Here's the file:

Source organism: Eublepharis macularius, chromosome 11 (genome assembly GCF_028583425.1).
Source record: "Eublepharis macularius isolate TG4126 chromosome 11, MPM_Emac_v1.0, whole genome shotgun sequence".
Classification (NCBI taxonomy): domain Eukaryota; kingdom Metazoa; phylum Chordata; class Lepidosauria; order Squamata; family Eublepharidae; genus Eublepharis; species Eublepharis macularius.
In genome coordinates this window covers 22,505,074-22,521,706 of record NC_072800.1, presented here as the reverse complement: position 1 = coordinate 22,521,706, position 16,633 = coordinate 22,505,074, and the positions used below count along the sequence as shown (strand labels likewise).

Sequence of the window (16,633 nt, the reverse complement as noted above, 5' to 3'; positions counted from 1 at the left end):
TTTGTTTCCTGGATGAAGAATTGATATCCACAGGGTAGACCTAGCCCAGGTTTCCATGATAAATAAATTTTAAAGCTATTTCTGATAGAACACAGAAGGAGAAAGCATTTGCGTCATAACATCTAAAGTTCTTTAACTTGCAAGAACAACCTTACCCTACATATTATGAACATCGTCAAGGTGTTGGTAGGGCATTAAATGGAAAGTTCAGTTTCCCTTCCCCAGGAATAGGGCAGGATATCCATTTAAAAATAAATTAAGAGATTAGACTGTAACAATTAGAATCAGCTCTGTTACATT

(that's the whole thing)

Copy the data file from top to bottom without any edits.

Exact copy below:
Source organism: Eublepharis macularius, chromosome 11 (genome assembly GCF_028583425.1).
Source record: "Eublepharis macularius isolate TG4126 chromosome 11, MPM_Emac_v1.0, whole genome shotgun sequence".
Classification (NCBI taxonomy): domain Eukaryota; kingdom Metazoa; phylum Chordata; class Lepidosauria; order Squamata; family Eublepharidae; genus Eublepharis; species Eublepharis macularius.
In genome coordinates this window covers 22,505,074-22,521,706 of record NC_072800.1, presented here as the reverse complement: position 1 = coordinate 22,521,706, position 16,633 = coordinate 22,505,074, and the positions used below count along the sequence as shown (strand labels likewise).

Sequence of the window (16,633 nt, the reverse complement as noted above, 5' to 3'; positions counted from 1 at the left end):
TTTGTTTCCTGGATGAAGAATTGATATCCACAGGGTAGACCTAGCCCAGGTTTCCATGATAAATAAATTTTAAAGCTATTTCTGATAGAACACAGAAGGAGAAAGCATTTGCGTCATAACATCTAAAGTTCTTTAACTTGCAAGAACAACCTTACCCTACATATTATGAACATCGTCAAGGTGTTGGTAGGGCATTAAATGGAAAGTTCAGTTTCCCTTCCCCAGGAATAGGGCAGGATATCCATTTAAAAATAAATTAAGAGATTAGACTGTAACAATTAGAATCAGCTCTGTTACATT